Wisconsin Continues To See Decline In New COVID-19 Cases

State's Alternate Care Facility To Provide Monoclonal Antibody Treatment Tuesday

Joe McPalmer Meya McPalmer wear face coverings to protect against COVID-19 while looking at a Christmas display
Joe McPalmer, right, and his daughter, Meya McPalmer, 1, wear face coverings to protect against COVID-19 while looking at a Christmas display on a home that’s part of the Miracle on 34th Street Hampden Christmas Street Holiday Show, Friday, Dec. 11, 2020, in the Hampden section of Baltimore. Julio Cortez/AP Photo

While more COVID-19 vaccine doses are heading to Wisconsin, the state also plans to start providing a monoclonal antibody treatment to patients.

Starting Tuesday, the state’s overflow facility for COVID-19 patients in West Allis will begin providing the treatment, bamlanivimab, for those in the early stages of the disease. This might prevent those infected with COVID-19 from becoming so sick they need to be hospitalized.

The growth of new coronavirus cases has declined across the state in recent days, but disease activity remains very high and 81 percent of hospital beds across the state are currently filled. The outpatient infusion center at the facility in West Allis will be able to serve up to 84 patients per week and will be separate from the area where COVID-19 patients are treated. Since it opened Oct. 14, the facility has care for 168 patients.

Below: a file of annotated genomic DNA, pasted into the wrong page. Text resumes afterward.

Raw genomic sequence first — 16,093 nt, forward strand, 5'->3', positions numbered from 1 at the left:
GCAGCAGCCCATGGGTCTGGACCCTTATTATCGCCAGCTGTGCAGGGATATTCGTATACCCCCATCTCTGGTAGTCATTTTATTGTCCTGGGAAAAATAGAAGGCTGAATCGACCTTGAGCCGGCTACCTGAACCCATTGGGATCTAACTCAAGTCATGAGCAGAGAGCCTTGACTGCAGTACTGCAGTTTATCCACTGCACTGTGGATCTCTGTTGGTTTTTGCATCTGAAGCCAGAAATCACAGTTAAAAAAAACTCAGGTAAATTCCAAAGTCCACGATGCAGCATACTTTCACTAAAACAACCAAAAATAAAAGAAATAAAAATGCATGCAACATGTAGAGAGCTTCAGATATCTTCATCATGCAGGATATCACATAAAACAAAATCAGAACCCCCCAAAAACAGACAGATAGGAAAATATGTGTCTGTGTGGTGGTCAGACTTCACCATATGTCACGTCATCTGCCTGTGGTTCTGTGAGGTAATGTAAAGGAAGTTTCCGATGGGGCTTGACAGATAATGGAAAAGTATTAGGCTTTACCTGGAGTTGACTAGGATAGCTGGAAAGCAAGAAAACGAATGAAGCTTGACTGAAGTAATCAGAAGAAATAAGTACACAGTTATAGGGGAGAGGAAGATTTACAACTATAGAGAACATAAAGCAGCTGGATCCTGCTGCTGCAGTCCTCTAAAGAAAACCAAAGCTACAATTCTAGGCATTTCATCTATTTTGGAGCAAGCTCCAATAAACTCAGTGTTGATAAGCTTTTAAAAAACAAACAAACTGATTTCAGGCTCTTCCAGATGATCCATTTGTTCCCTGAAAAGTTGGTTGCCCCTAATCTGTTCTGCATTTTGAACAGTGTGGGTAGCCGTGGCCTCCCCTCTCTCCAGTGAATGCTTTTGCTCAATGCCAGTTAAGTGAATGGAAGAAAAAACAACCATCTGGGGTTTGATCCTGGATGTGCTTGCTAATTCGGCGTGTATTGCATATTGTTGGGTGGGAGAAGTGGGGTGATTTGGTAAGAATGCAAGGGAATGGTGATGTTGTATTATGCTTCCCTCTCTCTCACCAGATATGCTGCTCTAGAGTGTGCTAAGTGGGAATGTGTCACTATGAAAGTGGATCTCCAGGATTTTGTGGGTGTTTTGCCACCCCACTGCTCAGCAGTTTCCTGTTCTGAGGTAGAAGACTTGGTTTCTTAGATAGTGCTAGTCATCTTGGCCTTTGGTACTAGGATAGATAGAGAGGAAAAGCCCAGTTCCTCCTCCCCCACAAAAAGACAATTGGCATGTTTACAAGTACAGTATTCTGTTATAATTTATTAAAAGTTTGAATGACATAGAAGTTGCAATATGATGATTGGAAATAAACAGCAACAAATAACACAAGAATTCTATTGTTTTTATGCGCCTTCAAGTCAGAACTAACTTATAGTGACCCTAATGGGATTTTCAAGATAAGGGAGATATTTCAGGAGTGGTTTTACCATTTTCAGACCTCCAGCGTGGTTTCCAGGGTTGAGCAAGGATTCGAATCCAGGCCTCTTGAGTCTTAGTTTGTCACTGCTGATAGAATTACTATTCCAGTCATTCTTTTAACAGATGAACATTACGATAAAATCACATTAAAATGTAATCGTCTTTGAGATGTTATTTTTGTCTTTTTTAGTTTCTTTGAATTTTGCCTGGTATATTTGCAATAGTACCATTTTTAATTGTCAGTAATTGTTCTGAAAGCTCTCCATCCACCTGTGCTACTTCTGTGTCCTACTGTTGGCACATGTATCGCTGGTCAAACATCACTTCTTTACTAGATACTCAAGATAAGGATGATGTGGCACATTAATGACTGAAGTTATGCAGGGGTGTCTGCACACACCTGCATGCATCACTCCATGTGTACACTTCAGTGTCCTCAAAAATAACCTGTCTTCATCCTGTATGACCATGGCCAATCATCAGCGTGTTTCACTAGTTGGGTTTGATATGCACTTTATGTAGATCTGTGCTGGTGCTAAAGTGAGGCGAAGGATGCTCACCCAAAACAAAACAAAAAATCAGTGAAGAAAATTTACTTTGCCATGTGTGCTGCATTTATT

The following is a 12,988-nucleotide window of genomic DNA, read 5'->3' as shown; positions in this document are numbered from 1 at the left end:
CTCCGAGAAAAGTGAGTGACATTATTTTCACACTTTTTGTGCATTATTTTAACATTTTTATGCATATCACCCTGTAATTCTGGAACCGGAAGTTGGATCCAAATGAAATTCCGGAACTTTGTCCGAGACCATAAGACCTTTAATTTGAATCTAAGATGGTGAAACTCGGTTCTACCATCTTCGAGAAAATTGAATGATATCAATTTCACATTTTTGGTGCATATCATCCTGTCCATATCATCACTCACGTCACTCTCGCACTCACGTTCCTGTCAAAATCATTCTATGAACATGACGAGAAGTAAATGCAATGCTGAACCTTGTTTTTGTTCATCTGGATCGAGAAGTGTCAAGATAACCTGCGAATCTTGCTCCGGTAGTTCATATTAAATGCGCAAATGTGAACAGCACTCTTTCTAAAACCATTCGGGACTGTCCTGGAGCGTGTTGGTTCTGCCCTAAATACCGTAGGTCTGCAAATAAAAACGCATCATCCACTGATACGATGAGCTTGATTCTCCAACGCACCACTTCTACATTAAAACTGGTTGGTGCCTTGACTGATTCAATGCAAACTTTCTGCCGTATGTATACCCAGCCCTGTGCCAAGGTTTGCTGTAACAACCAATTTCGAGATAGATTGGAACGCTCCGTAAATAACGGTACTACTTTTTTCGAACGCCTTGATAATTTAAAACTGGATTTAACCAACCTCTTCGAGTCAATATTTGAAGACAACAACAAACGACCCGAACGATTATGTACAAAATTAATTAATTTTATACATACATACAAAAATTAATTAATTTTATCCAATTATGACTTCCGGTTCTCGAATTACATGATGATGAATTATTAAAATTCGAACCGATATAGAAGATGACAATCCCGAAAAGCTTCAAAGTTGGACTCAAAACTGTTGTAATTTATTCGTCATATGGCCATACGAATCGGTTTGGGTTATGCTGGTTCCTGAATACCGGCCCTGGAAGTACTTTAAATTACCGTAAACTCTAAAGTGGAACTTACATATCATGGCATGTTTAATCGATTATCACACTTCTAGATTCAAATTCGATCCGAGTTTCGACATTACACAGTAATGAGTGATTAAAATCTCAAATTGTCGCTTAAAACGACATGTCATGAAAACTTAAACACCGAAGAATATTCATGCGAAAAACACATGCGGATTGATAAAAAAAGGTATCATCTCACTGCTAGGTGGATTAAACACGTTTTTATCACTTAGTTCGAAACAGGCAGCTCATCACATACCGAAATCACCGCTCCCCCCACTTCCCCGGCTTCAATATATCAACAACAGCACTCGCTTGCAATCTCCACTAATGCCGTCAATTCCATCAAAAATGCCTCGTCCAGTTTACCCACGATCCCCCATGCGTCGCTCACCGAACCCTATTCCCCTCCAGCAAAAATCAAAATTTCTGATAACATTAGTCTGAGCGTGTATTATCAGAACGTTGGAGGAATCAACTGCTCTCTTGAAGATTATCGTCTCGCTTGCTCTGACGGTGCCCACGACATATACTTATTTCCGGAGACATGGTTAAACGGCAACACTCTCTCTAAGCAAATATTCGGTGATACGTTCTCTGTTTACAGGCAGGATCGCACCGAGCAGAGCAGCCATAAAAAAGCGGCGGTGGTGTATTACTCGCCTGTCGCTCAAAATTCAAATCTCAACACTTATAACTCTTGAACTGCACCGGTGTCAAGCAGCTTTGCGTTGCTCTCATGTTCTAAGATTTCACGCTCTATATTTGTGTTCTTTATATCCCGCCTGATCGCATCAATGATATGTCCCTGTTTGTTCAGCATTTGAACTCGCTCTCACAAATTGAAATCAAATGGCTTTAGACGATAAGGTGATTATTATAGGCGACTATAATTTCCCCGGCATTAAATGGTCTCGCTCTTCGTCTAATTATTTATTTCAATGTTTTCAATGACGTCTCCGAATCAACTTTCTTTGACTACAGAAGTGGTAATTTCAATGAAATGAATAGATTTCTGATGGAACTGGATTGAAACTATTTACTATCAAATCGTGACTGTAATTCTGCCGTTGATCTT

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Meanwhile, this week, Wisconsin is expecting shipments of a second COVID-19 vaccine made by Moderna, which has been approved for emergency use by federal regulators.

“The COVID-19 vaccine is an important tool we need to battle this pandemic,” said Gov. Tony Evers in a press release Monday. “While we do not have control over how much vaccine the federal government allocates to our state, I can promise that we are doing everything we can to ensure that our distribution is fair and equitable.”

Last week, Wisconsin and other states found out they were getting fewer doses of the first approved vaccine from Pfizer and BioNTech than initially expected. Instead of nearly 49,725 doses, Wisconsin will get 31,500 doses in its second shipment. Over the weekend, U.S. Army Gen. Gustave Perna, who is in charge of overseeing vaccine distribution for the federal government, apologized, saying he had to lower previous forecasts to meet releasable doses.

The initial shipment of the Moderna vaccine to Wisconsin is expected to be 16,000 doses, with state health officials planning to receive a total of 100,000 doses in the upcoming weeks. About one-third of the Moderna vaccine will be used by pharmacy chains to vaccinate nursing home residents and staff beginning Dec. 28.

COVID-19 Cases Continue To Decline Statewide

New reports of COVID-19 cases are averaging at around 2,800 cases per day in Wisconsin, based on the latest data published by the state Department of Health Services.

DHS reported 1,435 new cases of the disease Monday, bringing the average for the past seven days to 2,816 daily cases.